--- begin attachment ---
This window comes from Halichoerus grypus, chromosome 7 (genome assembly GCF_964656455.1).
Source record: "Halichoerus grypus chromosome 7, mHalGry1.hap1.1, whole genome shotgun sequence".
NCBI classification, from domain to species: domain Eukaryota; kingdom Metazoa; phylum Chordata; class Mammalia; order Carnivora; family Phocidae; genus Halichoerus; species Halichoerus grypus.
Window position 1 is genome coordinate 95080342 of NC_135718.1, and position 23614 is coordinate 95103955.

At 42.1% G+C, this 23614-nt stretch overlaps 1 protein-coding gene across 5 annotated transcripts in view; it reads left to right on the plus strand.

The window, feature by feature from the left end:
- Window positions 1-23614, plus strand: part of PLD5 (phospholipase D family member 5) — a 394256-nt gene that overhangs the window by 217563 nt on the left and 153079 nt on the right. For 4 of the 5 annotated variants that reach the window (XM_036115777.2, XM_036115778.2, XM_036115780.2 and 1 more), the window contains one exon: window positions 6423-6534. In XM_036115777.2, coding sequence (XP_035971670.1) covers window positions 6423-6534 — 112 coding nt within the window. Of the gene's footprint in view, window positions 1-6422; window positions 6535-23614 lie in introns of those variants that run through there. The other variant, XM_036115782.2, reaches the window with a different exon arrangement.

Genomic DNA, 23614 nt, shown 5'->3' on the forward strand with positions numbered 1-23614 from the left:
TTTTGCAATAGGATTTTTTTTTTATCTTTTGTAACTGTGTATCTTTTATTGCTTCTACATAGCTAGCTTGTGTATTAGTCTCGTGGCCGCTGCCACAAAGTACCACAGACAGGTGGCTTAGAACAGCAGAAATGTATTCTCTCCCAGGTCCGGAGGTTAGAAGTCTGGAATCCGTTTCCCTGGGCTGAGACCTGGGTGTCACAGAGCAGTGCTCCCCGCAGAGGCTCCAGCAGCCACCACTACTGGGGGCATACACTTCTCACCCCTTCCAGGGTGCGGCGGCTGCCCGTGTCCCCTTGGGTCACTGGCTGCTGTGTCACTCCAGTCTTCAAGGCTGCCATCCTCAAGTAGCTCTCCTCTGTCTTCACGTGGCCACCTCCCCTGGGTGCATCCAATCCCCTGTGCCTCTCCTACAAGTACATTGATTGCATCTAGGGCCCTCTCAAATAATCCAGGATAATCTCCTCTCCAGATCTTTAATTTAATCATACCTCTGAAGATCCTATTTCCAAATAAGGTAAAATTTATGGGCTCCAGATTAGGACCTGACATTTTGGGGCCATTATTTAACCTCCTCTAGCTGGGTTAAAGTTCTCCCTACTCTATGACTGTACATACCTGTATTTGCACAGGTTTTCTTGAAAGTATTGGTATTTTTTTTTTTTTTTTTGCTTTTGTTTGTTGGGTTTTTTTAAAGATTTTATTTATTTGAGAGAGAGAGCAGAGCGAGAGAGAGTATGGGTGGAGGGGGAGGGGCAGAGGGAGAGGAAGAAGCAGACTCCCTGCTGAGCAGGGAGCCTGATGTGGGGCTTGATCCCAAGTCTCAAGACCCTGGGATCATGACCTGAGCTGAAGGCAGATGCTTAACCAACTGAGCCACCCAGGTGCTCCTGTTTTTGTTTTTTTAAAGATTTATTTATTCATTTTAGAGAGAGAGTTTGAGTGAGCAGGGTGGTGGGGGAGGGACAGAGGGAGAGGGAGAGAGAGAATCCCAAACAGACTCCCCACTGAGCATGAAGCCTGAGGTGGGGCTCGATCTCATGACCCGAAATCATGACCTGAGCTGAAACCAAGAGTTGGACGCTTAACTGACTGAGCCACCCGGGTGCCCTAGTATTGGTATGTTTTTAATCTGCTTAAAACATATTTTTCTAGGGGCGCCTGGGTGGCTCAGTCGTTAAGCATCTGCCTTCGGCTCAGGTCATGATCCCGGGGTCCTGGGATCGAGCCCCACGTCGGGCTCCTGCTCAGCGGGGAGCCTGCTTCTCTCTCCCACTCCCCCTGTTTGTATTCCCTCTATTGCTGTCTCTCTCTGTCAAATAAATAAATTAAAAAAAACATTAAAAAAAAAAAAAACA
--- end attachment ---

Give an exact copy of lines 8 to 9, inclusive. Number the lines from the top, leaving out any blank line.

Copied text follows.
Genomic DNA, 23614 nt, shown 5'->3' on the forward strand with positions numbered 1-23614 from the left:
TTTTGCAATAGGATTTTTTTTTTATCTTTTGTAACTGTGTATCTTTTATTGCTTCTACATAGCTAGCTTGTGTATTAGTCTCGTGGCCGCTGCCACAAAGTACCACAGACAGGTGGCTTAGAACAGCAGAAATGTATTCTCTCCCAGGTCCGGAGGTTAGAAGTCTGGAATCCGTTTCCCTGGGCTGAGACCTGGGTGTCACAGAGCAGTGCTCCCCGCAGAGGCTCCAGCAGCCACCACTACTGGGGGCATACACTTCTCACCCCTTCCAGGGTGCGGCGGCTGCCCGTGTCCCCTTGGGTCACTGGCTGCTGTGTCACTCCAGTCTTCAAGGCTGCCATCCTCAAGTAGCTCTCCTCTGTCTTCACGTGGCCACCTCCCCTGGGTGCATCCAATCCCCTGTGCCTCTCCTACAAGTACATTGATTGCATCTAGGGCCCTCTCAAATAATCCAGGATAATCTCCTCTCCAGATCTTTAATTTAATCATACCTCTGAAGATCCTATTTCCAAATAAGGTAAAATTTATGGGCTCCAGATTAGGACCTGACATTTTGGGGCCATTATTTAACCTCCTCTAGCTGGGTTAAAGTTCTCCCTACTCTATGACTGTACATACCTGTATTTGCACAGGTTTTCTTGAAAGTATTGGTATTTTTTTTTTTTTTTTTGCTTTTGTTTGTTGGGTTTTTTTAAAGATTTTATTTATTTGAGAGAGAGAGCAGAGCGAGAGAGAGTATGGGTGGAGGGGGAGGGGCAGAGGGAGAGGAAGAAGCAGACTCCCTGCTGAGCAGGGAGCCTGATGTGGGGCTTGATCCCAAGTCTCAAGACCCTGGGATCATGACCTGAGCTGAAGGCAGATGCTTAACCAACTGAGCCACCCAGGTGCTCCTGTTTTTGTTTTTTTAAAGATTTATTTATTCATTTTAGAGAGAGAGTTTGAGTGAGCAGGGTGGTGGGGGAGGGACAGAGGGAGAGGGAGAGAGAGAATCCCAAACAGACTCCCCACTGAGCATGAAGCCTGAGGTGGGGCTCGATCTCATGACCCGAAATCATGACCTGAGCTGAAACCAAGAGTTGGACGCTTAACTGACTGAGCCACCCGGGTGCCCTAGTATTGGTATGTTTTTAATCTGCTTAAAACATATTTTTCTAGGGGCGCCTGGGTGGCTCAGTCGTTAAGCATCTGCCTTCGGCTCAGGTCATGATCCCGGGGTCCTGGGATCGAGCCCCACGTCGGGCTCCTGCTCAGCGGGGAGCCTGCTTCTCTCTCCCACTCCCCCTGTTTGTATTCCCTCTATTGCTGTCTCTCTCTGTCAAATAAATAAATTAAAAAAAACATTAAAAAAAAAAAAAACA